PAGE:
Train Wreck

August Wilson’s Two Trains Running opened here last week with a production that could alternately be titled Three Hours Running. Though it’s crisply directed, beautifully designed and vividly performed, the play just doesn’t justify a length going on 200 minutes.

Since 1982’s Jitney, Wilson has been documenting the black experience in America by penning a play about each decade in the 20th century. He’s won plenty of awards along the way. I found his take on the 1920s, Ma Rainey’s Black Bottom, exciting, but I was largely unmoved by a production of Fences, set in the 1950s. His newest installment, Gem of the Ocean, set in the century’s first decade, never found a sufficient audience in New York and will end its Broadway run this week.

The Kansas City Repertory Theatre previously staged three plays in the series. The performances worked partly because Wilson didn’t insist that the story lines in the different installments lead logically into one another. He knows how to mix things up, and he clearly has a reputation that allows him to go where his plots want to take him.

But even August Wilson needs an editor.

Apparently, none was available when Wilson was crafting all of Two Trains Running‘s many side-plots and repetitive themes and utterances.

Ten minutes before the show starts, actors begin spilling onto the set, a modest if not downright ratty restaurant (well designed by Vicki M. Smith) called Memphis Lee’s. It sits in a largely black district of Pittsburgh called the Hill that, in 1969 when the play takes place, is targeted for demolition. It’s in the spirit of an urban-renewal project that, history tells us (as does the program), never succeeds; more than 40 years later, the land remains a parking lot.

Memphis (James A. Williams) loves his place but isn’t opposed to cashing in, as long as the city meets his price of $25,000. The other characters include his one employee and a handful of regulars. Risa (the magnetic Erika LaVonn) is his sole waitress and cook and the most interesting of the bunch. She lives her life on a clock of her own design, one tempered to accommodate her bored shuffle. (No one younger than 90 ever walks this slowly.) She’s also quite attractive, despite the grisly scars on her legs. She carves on herself as a sad attempt to keep men at bay.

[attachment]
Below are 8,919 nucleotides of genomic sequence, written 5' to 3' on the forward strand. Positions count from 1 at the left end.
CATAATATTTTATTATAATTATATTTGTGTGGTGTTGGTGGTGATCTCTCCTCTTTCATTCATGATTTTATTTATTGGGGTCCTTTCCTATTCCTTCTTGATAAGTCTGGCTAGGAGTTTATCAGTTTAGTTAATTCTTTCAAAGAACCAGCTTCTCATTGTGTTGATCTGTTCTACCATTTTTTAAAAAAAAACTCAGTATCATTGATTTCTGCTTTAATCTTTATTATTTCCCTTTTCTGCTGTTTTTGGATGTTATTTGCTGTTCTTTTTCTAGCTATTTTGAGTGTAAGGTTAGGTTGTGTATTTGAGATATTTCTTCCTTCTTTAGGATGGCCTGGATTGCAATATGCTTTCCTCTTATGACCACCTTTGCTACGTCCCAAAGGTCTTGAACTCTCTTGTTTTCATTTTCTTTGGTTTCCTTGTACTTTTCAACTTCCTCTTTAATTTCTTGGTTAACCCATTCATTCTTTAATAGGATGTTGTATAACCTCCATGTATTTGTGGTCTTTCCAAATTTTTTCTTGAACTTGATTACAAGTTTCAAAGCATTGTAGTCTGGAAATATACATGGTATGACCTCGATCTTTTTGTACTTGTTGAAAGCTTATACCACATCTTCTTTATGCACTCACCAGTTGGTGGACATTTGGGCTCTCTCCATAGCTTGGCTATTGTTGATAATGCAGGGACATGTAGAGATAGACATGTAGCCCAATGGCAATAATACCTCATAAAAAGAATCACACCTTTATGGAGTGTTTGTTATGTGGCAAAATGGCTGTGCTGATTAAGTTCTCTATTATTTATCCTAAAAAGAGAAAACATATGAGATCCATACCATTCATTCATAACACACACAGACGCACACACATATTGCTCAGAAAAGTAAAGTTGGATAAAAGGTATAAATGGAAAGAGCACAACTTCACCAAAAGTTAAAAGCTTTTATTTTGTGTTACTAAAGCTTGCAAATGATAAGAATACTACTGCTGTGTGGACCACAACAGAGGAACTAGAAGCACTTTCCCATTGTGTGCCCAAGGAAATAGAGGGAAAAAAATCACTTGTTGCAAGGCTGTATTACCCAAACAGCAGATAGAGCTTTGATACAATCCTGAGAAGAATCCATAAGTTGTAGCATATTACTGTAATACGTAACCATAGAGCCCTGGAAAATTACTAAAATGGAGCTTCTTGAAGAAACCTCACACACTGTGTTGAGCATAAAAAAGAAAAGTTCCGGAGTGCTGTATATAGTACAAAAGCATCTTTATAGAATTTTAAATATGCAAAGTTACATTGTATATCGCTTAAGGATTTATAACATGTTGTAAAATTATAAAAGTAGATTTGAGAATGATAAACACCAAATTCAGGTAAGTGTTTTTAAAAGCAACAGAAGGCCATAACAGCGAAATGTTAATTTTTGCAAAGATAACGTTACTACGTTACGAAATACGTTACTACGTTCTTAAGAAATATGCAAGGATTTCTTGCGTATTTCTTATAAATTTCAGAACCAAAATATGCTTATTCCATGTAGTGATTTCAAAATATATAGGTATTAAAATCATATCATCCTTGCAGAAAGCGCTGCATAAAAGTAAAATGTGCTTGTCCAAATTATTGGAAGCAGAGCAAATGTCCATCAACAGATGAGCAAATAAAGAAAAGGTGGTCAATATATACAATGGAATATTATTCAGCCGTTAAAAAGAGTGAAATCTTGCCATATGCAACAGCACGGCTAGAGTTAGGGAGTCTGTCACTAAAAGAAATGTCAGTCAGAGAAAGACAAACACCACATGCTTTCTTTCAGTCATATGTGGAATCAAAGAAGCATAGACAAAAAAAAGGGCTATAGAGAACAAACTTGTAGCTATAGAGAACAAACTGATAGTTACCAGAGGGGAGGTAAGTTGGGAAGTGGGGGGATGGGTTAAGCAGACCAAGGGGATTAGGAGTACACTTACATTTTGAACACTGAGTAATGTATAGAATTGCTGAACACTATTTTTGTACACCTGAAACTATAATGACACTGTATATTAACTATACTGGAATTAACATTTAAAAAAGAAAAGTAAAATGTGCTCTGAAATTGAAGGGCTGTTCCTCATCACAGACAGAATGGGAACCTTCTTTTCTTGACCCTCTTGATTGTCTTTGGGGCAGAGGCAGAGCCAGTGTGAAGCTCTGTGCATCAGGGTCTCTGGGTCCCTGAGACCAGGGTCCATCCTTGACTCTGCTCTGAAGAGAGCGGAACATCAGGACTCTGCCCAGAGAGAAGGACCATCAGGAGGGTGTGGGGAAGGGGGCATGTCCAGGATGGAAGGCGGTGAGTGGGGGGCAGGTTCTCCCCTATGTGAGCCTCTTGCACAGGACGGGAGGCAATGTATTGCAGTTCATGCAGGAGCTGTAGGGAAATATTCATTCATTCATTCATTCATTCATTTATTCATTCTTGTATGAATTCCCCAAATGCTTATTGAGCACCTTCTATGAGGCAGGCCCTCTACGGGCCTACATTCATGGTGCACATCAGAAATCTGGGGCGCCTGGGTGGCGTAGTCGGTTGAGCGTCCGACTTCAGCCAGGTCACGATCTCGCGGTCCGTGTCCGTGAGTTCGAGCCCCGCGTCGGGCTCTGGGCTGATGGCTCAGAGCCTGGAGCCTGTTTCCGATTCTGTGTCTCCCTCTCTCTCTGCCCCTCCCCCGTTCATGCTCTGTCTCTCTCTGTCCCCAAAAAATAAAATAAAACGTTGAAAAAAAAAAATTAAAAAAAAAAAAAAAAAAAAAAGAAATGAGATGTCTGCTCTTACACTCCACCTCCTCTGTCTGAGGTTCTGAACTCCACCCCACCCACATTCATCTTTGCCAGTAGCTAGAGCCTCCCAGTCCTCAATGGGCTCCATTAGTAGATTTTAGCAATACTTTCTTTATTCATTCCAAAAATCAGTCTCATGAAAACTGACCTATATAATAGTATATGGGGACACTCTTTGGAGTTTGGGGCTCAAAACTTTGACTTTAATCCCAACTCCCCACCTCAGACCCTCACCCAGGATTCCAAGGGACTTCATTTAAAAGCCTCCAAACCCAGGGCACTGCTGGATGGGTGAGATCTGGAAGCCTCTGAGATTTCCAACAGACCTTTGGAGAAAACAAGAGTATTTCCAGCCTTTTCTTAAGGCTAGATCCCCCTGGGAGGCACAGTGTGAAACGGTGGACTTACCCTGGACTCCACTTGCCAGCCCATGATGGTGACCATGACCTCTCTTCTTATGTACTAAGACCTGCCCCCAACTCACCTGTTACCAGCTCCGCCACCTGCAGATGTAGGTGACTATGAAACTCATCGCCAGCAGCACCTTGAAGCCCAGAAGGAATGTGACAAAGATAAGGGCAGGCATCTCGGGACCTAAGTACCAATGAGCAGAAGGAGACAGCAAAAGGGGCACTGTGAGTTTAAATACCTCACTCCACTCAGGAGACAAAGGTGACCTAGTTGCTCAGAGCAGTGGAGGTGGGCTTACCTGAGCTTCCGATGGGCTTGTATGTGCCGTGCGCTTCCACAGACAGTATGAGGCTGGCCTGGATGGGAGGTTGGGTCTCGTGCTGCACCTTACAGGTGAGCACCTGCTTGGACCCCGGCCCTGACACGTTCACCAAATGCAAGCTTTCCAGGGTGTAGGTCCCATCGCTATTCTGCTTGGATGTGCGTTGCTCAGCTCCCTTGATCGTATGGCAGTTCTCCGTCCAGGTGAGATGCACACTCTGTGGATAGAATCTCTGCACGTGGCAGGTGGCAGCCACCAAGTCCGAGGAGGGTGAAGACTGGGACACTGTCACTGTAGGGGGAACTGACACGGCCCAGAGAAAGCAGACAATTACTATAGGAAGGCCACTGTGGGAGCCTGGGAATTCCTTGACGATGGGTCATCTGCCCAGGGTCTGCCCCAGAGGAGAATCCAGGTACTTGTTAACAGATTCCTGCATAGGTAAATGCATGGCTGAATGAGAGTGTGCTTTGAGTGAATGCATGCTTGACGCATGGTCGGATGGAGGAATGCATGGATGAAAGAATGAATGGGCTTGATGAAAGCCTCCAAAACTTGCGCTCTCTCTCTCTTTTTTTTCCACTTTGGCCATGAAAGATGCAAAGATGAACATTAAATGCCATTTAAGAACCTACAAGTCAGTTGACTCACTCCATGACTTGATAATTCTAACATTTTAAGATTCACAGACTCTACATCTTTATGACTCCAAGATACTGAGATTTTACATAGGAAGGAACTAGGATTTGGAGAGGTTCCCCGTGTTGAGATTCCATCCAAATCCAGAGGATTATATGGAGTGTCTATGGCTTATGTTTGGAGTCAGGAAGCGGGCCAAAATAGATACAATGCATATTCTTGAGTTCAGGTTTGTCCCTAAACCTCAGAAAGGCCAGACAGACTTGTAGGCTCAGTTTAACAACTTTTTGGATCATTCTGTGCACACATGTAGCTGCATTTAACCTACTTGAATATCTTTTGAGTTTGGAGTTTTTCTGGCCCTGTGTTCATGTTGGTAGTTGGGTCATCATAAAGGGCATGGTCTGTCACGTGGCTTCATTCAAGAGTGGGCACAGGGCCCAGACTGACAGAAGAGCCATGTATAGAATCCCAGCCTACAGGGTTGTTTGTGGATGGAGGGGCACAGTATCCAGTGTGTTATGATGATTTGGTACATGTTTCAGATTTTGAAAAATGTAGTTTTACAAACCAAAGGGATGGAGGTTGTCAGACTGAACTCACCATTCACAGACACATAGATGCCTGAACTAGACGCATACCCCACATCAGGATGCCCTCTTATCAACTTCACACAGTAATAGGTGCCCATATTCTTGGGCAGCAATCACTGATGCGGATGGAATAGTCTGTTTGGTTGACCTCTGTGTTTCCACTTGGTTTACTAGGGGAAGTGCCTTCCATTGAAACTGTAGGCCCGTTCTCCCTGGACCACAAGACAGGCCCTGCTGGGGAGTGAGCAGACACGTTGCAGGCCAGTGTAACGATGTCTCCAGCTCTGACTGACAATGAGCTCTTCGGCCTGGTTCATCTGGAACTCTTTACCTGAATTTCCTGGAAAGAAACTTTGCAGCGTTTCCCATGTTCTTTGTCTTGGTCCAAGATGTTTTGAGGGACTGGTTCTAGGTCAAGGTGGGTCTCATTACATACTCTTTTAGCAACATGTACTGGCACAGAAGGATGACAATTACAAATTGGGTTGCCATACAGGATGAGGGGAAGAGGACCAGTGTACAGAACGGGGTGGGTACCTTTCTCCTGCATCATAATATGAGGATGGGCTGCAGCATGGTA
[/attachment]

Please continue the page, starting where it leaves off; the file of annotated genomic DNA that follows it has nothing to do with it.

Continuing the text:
Wolf (E. Milton Wheeler) roosts in a corner booth by the pay phone, from which he runs numbers for the neighborhood. A couple of his customers are also Memphis Lee’s: Holloway (Adolphus Ward), an old sage who comes in every morning for his coffee and paper; and West (David Emerson Toney), one of the neighborhood’s wealthiest members — and, not coincidentally, the owner of the funeral parlor down the street. Barking dogs offstage signal the imminent arrival of Hambone (James Craven), a disheveled and probably insane local who has one sentence in his vocabulary, which references a feud with someone about a missing ham.

The last man to enter the story is a force to be reckoned with. Sterling (Jay Jones) isn’t known to the group. He has been in the penitentiary, so his provenance is curious. To Wilson’s credit, Sterling is a fascinating conundrum: He wants a job, then he doesn’t; he’s friendly to Wolf, and then he isn’t. He’s full of shit but likable. Yet he shares with the other characters a colorful back story and palpable charisma.

Each actor here registers strongly; they’re compelling to watch if not always intoxicating to listen to. And director Lou Bellamy choreographs them with a skill that effortlessly mines both drama and comedy. The cornerstone of the plot, though, is the fate of the restaurant, which, as previously noted, takes a preposterous amount of time to unfold.

Wilson’s writing is elegant — often flawless, actually — but he takes too many detours. Several of the monologues could have been cut without harming the characters or the story. Hambone’s constant caterwauling, for instance, grows very thin and has little payoff. What is his purpose, really, except to communicate that Risa has a big heart and Memphis a short fuse? And some may find the frequent use of the word nigger off-putting, especially when it shows up in a punch line about guns. (It got a big laugh on opening night. )

Here’s the paradox: The integrity with which the show is acted and designed — including Smith’s set, Mathew J. LeFebvre’s perfect costumes and John Story’s complex sound design — is hard to reconcile with its tormenting length. I can’t help but think how terrific the evening would have been at a faster clip.

Categories: A&E, Stage